A weekend escape of surfing, shopping and yoga
I can hear the water rushing toward me as I lie flat on a nine-foot longboard in the shallows of Short Sands Beach. As the sound crescendos, I feel the powerful surge of the waves beneath me, and I hear a voice in my ear. “Paddle, paddle, paddle! Pop up!” That’s Lauren Ahlgren, owner of Oregon Surf Adventures. She’s one part instructor, two parts cheerleader, which is what I really need at this point.
I struggle to my knees on the accelerating board — exactly what Ahlgren told me not to do — and fall sideways into the tumbling water. I regain my feet, water streaming down my face, and I look out at Ahlgren, who says, “What was that?” With a belly laugh, she motions me back out into the water to try again.
When I proposed a girls’ getaway to the Coast, I knew that a surfing lesson would challenge me. For one thing, I’m not exactly at home in the water. As an example, I sometimes wish for my lifejacket when I’m at the pool. But I wanted to get out of town and try something different, some combination of physical and relaxing. A weekend in the sweet little town of Manzanita with some of my favorite women seemed like just the thing.
On the evening before our lesson, Ahlgren got us outfitted with wet suits, booties, gloves and hoods to keep us toasty warm in water. The next morning, we met up in the parking lot of Oswald West State Park, loaded up our backpacks with water bottles, sunscreen, towels and snacks, picked up our boards and made our way down the serpentine path. It wound through old-growth forest for about a quarter of a mile to the beach, sunlight filtering through the towering trees. A rushing stream followed on our right and spilled out onto the sand at the edge of the woods.
Our destination, Short Sands Beach, is a sheltered cove protected from the wind by high cliffs and a southwesterly orientation. On this day, the driftwood-strewn beach was sunny, and a morning mist hung in the trees. The beach was empty of people except for us.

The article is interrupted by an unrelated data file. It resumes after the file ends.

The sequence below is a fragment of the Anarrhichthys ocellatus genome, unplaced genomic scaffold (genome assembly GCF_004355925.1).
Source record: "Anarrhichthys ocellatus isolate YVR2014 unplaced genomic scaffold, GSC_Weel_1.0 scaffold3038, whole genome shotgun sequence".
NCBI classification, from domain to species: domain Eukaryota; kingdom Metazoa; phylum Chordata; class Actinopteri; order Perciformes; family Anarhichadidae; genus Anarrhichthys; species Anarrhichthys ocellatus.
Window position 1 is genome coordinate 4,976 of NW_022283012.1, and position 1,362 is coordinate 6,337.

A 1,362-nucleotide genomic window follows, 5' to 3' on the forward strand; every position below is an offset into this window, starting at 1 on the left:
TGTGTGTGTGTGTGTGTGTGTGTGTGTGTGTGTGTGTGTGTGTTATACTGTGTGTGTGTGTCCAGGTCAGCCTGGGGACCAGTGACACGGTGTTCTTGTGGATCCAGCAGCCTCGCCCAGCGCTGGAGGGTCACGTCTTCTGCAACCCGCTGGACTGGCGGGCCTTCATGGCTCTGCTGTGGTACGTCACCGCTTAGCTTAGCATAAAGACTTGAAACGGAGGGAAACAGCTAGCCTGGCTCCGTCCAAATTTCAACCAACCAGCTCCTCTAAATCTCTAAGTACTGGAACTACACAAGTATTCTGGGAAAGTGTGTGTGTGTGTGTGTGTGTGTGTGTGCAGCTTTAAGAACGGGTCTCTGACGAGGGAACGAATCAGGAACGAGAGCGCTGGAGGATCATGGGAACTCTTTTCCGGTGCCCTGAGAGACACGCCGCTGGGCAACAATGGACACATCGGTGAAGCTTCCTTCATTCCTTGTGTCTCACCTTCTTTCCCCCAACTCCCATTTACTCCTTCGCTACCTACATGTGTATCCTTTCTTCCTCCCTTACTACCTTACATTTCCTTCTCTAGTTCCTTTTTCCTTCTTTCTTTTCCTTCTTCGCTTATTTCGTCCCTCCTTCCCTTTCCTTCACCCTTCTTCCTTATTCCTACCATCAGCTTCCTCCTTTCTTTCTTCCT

Sitting in the warm sand, Ahlgren introduced us to our boards — soft-top longboards that were stable, forgiving and easy for beginners to stand up on. She walked us through Wave 101: a lesson in ocean awareness, wave sets, wave rates, rip currents, surfing etiquette and cove geography.
We practiced the sequence of moves we would need to re-create out on the water. Lie flat, push up with arms and step forward with the right foot, then left, then stand — all smoothly, swiftly and quietly. This yoga-like sequence was pretty easy to duplicate on land. When we’d convinced Ahlgren we could do it, we donned wet suits and waded into the water with our boards.
Ahlgren learned to surf at 17 with a friend’s brother. She says she jumped into it the first day with no instruction (not recommended!) and took to it immediately. “I had no idea what I was doing, but I loved it!” she said. She’s been teaching for six years and now offers group, semi-private and private instruction, as well as surf camps for women, men and kids. Luckily for people like me, her enthusiasm spills over into instruction. As we waded out into the surf, she was practically leaping with enthusiasm. “Are you guys ready? This is going to be awesome!”
Though I was reluctant to believe her following my first wipeout, I steadily improved until I was riding all the way into the beach from the takeoff point to the shore. I knew this was a baby step toward real surfing, but I loved the feel of precarious balance and acceleration toward the sandy beach, the simultaneous sense of suspension and motion. And the sound of my friends’ woo-hooing didn’t hurt.
Our getaway weekend was not just about the physical challenge of the ocean. We also had a great little town to explore with plenty of gastronomic and retail flavor to savor.